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The Hanging of John Brown

Funerals and wakes are meant to celebrate someone’s life.  This time of reflection gives individuals a chance to say goodbye, paying respect to people whom may have touched your life.  Following the hanging of John Brown, a wide array of Americans paid homage to this abolitionist.  Poet Henry David Thoreau gave a speech simply entitled Remarks After the Hanging of John Brown where he referred to this man as the Soul’s Errand.  In a recent documentary produced by Ken Burns, John Brown is called the Meteor that ignited the Civil War.

We will not hide them from their children, but tell to the coming generation the glorious deeds of the Lord, and his might, and the wonders that he has done, Psalm 78:4.

Historians remember John Brown as a failure in most aspects of his life.  Unsuccessful as a businessman, Brown felt compelled by God to help end slavery.  Following the sacking of Lawrence, Kansas by pro-slavery forces, Brown and his supporters fought back by killing five men in May of 1856.  However, three years later John Brown’s fortune would change.  During a raid on the federal armory in Harpers Ferry, West Virginia, John Brown tried to form a resistance to set slaves free.  Yet, this attempt ended in the death of some men, desertion by others and his own conviction for treason by the Commonwealth of Virginia.  Thus, John Brown was hung in public.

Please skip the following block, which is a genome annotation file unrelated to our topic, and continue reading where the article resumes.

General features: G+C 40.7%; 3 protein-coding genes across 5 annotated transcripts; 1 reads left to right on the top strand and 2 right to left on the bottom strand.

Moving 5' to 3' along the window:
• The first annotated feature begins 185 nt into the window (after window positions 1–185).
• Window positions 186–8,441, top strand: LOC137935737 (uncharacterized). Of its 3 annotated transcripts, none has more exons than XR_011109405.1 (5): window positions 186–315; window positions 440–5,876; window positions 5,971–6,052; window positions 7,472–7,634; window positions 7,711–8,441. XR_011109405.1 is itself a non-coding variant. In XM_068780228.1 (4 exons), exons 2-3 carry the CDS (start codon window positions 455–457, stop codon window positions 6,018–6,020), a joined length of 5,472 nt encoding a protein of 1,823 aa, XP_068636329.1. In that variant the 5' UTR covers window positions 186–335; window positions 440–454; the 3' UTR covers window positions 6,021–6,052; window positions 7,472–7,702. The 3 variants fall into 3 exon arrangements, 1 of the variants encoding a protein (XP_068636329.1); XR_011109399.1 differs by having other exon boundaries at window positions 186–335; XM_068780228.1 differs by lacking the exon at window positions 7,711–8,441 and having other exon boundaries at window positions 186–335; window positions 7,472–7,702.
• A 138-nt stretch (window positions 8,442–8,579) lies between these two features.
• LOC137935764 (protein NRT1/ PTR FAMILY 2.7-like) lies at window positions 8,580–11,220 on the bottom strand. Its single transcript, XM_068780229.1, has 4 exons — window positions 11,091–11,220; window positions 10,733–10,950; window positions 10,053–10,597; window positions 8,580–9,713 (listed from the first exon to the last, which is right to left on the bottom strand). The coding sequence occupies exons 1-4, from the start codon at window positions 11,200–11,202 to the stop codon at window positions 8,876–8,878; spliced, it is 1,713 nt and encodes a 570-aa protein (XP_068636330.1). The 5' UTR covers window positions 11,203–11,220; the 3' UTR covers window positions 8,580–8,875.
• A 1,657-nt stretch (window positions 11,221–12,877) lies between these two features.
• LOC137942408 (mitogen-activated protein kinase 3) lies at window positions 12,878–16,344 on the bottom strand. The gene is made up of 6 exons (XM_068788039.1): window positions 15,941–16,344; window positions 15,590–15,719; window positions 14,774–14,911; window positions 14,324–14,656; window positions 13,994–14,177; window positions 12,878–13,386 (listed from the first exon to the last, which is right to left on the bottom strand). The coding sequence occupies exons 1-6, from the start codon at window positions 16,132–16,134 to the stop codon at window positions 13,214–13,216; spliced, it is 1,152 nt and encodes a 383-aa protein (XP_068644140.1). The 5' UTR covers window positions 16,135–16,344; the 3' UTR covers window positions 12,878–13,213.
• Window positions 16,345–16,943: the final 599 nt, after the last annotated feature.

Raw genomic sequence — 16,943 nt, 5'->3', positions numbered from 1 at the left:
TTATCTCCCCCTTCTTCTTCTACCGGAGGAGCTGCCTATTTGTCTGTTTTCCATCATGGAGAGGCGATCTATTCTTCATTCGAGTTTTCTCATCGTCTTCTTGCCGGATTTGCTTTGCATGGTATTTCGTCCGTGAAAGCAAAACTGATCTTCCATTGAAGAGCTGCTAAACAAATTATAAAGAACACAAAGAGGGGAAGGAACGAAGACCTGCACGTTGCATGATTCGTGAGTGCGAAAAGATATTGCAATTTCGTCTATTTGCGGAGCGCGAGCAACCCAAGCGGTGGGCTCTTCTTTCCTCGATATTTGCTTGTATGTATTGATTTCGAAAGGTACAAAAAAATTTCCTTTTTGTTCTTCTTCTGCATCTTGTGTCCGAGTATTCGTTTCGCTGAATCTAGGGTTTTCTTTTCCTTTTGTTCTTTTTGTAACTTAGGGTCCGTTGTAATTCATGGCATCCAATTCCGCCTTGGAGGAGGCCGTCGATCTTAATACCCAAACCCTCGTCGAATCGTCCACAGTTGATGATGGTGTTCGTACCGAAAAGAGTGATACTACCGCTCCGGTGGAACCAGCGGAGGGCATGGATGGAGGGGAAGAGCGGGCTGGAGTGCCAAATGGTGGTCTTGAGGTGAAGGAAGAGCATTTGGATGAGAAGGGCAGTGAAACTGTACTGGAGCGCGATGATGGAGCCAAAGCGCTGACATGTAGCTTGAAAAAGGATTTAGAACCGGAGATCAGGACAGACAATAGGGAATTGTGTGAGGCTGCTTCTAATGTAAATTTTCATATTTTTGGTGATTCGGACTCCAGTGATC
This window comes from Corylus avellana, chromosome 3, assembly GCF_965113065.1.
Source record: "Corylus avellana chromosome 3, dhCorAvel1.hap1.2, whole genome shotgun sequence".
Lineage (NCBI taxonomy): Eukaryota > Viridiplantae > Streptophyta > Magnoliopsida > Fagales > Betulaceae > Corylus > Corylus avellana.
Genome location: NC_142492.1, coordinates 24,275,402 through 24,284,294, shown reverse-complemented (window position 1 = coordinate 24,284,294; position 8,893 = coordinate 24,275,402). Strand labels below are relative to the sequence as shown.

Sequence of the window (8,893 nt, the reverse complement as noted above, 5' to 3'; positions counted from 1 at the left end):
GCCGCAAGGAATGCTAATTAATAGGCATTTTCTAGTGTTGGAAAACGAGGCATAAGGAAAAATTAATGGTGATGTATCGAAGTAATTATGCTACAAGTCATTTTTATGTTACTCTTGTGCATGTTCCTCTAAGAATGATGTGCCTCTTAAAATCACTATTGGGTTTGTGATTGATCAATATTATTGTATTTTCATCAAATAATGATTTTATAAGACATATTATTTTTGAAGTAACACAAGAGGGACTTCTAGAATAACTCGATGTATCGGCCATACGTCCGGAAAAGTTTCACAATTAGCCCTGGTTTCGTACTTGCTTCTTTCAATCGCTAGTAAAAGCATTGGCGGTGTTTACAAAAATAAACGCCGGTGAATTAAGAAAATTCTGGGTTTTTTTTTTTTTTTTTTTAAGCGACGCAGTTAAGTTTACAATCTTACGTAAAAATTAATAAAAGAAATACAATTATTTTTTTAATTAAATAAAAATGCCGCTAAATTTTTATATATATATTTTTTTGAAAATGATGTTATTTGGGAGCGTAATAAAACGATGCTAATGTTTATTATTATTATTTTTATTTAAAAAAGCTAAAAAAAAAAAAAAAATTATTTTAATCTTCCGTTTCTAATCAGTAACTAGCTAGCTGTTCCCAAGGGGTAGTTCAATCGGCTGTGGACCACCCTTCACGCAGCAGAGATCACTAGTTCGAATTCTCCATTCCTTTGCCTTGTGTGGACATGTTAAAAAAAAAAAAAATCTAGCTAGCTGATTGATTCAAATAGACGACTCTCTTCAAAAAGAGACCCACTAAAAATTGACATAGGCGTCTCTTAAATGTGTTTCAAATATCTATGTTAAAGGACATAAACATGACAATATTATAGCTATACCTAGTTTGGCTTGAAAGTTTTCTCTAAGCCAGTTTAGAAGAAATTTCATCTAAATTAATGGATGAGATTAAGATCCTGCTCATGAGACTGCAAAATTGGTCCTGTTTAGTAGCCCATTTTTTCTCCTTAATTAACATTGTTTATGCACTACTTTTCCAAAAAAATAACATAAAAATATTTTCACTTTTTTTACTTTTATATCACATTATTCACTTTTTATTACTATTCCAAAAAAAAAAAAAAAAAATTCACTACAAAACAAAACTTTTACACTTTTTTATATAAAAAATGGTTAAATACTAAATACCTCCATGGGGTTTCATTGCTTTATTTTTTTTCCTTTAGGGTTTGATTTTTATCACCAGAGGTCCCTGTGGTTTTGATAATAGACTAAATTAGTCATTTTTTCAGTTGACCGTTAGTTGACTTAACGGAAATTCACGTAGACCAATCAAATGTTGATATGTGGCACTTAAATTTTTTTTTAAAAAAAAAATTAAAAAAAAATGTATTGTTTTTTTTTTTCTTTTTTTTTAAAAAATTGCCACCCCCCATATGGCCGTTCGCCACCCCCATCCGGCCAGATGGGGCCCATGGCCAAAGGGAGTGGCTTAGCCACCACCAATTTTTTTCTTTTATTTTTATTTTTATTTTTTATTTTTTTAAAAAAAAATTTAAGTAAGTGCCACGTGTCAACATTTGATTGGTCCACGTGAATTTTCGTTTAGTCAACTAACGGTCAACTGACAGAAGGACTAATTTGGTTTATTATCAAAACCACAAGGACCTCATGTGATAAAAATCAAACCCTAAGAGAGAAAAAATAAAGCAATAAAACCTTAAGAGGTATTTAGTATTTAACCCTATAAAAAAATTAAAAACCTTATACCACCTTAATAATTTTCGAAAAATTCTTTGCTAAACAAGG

But lay up for yourselves treasures in heaven, where neither moth nor rust destroys and where thieves do not break in and steal. For where your treasure is, there your heart will be also, Matthew 6:20-21.

There are two certainties in life. First, you will die unless Jesus returns prior to your death. Second, the seeds that you sow in life will produce a legacy.  While speeches at memorials focus on the good that individuals accomplished in life, not everyone will paint a rosy picture of interactions with you.  In view of this fact, I hope that I can develop a sense of urgency to dedicate my life toward worthwhile causes.  Life is too short to give up before you taste success.  Therefore, seek first God’s kingdom and righteousness by setting your heart on eternal treasures; a fate that John Brown was wiling to die for.

by Jay Mankus

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